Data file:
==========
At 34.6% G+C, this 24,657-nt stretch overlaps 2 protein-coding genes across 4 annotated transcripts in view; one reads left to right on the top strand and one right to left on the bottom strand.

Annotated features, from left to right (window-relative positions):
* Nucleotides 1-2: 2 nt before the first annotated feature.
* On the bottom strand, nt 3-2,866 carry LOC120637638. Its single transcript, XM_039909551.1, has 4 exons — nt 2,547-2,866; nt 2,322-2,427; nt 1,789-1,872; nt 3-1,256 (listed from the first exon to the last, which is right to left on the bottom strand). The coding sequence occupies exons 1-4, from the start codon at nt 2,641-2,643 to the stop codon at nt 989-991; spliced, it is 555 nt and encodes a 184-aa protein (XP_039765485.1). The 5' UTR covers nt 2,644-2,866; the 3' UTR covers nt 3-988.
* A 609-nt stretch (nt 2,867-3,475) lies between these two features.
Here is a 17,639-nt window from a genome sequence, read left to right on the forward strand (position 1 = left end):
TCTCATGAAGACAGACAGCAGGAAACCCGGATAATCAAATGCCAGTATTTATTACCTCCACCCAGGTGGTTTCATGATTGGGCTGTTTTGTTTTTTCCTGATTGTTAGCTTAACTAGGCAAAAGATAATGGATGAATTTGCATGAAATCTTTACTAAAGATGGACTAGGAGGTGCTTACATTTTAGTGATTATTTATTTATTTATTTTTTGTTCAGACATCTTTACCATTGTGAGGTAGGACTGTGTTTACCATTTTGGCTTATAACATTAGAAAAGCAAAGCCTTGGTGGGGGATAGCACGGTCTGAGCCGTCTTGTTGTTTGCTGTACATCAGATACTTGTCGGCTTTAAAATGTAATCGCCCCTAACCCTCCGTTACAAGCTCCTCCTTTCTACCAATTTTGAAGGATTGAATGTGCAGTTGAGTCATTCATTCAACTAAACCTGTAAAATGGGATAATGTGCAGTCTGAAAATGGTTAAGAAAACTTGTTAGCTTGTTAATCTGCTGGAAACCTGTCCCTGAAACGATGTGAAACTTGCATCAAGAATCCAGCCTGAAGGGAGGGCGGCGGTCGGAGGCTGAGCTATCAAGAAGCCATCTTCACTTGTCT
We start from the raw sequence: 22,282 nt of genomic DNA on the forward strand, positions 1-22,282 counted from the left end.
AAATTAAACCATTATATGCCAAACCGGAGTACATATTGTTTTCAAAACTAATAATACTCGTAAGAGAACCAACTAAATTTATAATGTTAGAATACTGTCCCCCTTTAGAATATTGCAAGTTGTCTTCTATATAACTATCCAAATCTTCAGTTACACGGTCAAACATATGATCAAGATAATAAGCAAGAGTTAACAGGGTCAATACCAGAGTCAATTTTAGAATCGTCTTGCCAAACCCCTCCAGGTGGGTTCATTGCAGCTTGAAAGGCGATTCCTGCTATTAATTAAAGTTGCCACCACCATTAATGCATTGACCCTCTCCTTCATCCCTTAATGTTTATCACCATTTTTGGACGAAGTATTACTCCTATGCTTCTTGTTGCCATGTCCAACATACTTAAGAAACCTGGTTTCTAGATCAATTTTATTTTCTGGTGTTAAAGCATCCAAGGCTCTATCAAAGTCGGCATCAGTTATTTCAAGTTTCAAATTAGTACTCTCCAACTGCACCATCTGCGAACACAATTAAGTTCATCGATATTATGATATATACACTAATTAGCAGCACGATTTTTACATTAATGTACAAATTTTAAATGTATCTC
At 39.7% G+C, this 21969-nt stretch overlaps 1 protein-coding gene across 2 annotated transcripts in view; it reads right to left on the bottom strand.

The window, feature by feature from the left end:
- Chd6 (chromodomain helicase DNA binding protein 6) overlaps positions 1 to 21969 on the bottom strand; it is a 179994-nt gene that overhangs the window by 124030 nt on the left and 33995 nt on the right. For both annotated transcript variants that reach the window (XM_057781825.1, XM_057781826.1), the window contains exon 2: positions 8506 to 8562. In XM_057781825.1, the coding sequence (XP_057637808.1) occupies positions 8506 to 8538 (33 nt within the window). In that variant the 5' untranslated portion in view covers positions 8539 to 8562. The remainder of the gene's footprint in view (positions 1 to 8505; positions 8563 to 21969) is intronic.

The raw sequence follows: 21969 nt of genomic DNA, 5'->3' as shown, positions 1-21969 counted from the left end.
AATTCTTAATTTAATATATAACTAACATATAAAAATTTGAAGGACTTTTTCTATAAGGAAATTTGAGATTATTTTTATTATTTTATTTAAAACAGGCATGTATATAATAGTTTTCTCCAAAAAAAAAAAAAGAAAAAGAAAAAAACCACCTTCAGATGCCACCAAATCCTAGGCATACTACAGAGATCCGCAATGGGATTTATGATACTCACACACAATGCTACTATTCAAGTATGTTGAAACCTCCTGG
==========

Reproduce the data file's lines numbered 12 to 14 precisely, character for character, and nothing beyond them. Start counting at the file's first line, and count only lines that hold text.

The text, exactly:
- Chd6 (chromodomain helicase DNA binding protein 6) overlaps positions 1 to 21969 on the bottom strand; it is a 179994-nt gene that overhangs the window by 124030 nt on the left and 33995 nt on the right. For both annotated transcript variants that reach the window (XM_057781825.1, XM_057781826.1), the window contains exon 2: positions 8506 to 8562. In XM_057781825.1, the coding sequence (XP_057637808.1) occupies positions 8506 to 8538 (33 nt within the window). In that variant the 5' untranslated portion in view covers positions 8539 to 8562. The remainder of the gene's footprint in view (positions 1 to 8505; positions 8563 to 21969) is intronic.

The raw sequence follows: 21969 nt of genomic DNA, 5'->3' as shown, positions 1-21969 counted from the left end.
AATTCTTAATTTAATATATAACTAACATATAAAAATTTGAAGGACTTTTTCTATAAGGAAATTTGAGATTATTTTTATTATTTTATTTAAAACAGGCATGTATATAATAGTTTTCTCCAAAAAAAAAAAAAGAAAAAGAAAAAAACCACCTTCAGATGCCACCAAATCCTAGGCATACTACAGAGATCCGCAATGGGATTTATGATACTCACACACAATGCTACTATTCAAGTATGTTGAAACCTCCTGG